Art And Culture

Long-Lost Napoleon Sculpture Found in New Jersey

Long-Lost Napoleon Sculpture Found in New JerseyLong-Lost Napoleon Sculpture Found in New Jersey

A marble bust of Napoleon, created by French sculptor Auguste Rodin (1840-1917) and thought to be lost, has been found in a New Jersey borough hall where it sat for 85 years.

Art experts lost track of Rodin’s bust of Napoleon in the 1930s. Little did they know the multimillion dollar sculpture was on display in a town hall building in Morris County, New Jersey, all along.

Former Madison historian, Larry Taber, had long believed it to be a genuine Rodin, “but it was never substantiated or confirmed by the Rodin Museum or the trustees,” said Madison Administrator Ray Codey, according to Daily Record (

But when the Hartley Dodge Foundation, owner of many artworks in the borough hall, hired Mallory Mortillaro, an art history student at nearby Drew University, to update the catalog of art in the building, she quickly closed in on the bust, believing it to be a Rodin.

“Right away, I saw the signature, and the piece characteristically fit in with Rodin,” said Mortillaro, now a public school teacher in Summit. “But I got in touch with Jerome Le Blay. He’s the Rodin expert of the world. When he wrote back to me instantly, and with such enthusiasm, I knew we really had something. Hearing him say they had lost track of this piece since the 1930s, and didn’t know where it was, that was pretty great.”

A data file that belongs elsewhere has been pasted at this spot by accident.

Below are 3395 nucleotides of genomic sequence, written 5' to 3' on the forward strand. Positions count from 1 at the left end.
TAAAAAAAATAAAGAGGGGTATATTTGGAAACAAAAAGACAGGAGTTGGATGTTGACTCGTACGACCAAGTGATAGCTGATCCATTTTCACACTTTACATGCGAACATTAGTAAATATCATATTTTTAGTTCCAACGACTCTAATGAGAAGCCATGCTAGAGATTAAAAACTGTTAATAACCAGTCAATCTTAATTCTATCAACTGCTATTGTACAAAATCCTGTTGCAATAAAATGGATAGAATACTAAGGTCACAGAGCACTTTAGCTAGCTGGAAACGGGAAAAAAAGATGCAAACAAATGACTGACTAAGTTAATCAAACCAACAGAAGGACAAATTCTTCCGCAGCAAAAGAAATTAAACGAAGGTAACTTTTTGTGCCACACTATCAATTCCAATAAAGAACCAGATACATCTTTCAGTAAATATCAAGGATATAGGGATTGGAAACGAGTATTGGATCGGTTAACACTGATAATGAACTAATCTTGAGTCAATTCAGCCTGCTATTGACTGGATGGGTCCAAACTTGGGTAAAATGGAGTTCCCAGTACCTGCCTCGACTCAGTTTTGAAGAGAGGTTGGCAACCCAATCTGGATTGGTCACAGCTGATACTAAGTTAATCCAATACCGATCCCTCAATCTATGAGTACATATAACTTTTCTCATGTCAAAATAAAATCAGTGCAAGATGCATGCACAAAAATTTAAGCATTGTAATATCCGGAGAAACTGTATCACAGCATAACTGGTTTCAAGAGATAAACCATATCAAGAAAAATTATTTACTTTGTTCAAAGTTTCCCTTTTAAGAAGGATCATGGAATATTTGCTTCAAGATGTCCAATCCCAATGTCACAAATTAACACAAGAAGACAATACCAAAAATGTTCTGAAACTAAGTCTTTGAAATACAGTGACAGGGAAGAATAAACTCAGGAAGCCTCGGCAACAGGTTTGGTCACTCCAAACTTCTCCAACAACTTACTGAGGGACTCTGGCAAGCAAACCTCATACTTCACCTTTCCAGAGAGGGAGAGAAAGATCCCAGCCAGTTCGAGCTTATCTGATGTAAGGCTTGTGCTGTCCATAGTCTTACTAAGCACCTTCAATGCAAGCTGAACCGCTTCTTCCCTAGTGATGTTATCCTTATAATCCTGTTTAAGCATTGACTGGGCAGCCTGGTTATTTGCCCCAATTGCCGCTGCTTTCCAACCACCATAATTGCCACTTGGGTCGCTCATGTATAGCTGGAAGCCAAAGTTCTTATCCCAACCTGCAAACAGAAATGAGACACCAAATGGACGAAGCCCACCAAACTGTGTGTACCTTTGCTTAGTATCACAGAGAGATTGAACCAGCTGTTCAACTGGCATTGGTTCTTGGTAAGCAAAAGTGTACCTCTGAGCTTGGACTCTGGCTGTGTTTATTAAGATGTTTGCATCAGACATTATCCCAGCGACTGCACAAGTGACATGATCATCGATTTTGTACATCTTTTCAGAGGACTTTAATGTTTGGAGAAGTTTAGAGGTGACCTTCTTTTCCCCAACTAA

Examination by World Expert

“Hello, my friend, so this is where you have been hiding,” said Jerome Le Blay, noted international expert in modern sculpture, upon seeing the 1908 Napoleon sculpture for the first time. He was formerly of the Rodin Museum in Paris.

American philanthropist Geraldine Rockefeller Dodge (1882-1973) purchased the sculpture after it was exhibited at the Metropolitan Museum of Art from 1915 to 1929. Officials believe Dodge donated the bust along with other arts to the borough hall around 1942. There, the bust sat for decades as its record was lost to time.

Le Blay said to the mayor of Madison: “You’ve been living with this thing for 85 years and you have no idea what you have?” said Nicolas Platt, president of the Hartley Dodge Foundation.

Madison Mayor Robert Conley was impressed by the news that confirmed town rumors. “I’d always heard the rumor it was a Rodin, but of course you hear all sorts of rumors. So to have it actually verified was quite impressive,” Conley said. “To think that we’ve had people walking past it for years, not realizing the great piece of art they were sitting or standing next to, during a council meeting.”

The shocking origin of the bust, perched in the corner of the borough council chambers, was confirmed in the summer of 2015, but was kept under wraps for security reasons until Wednesday, when the owners announced it will be leaving town on loan to the Philadelphia Museum of Art.

The sculpture is estimated to be worth between $4 to $12 million.

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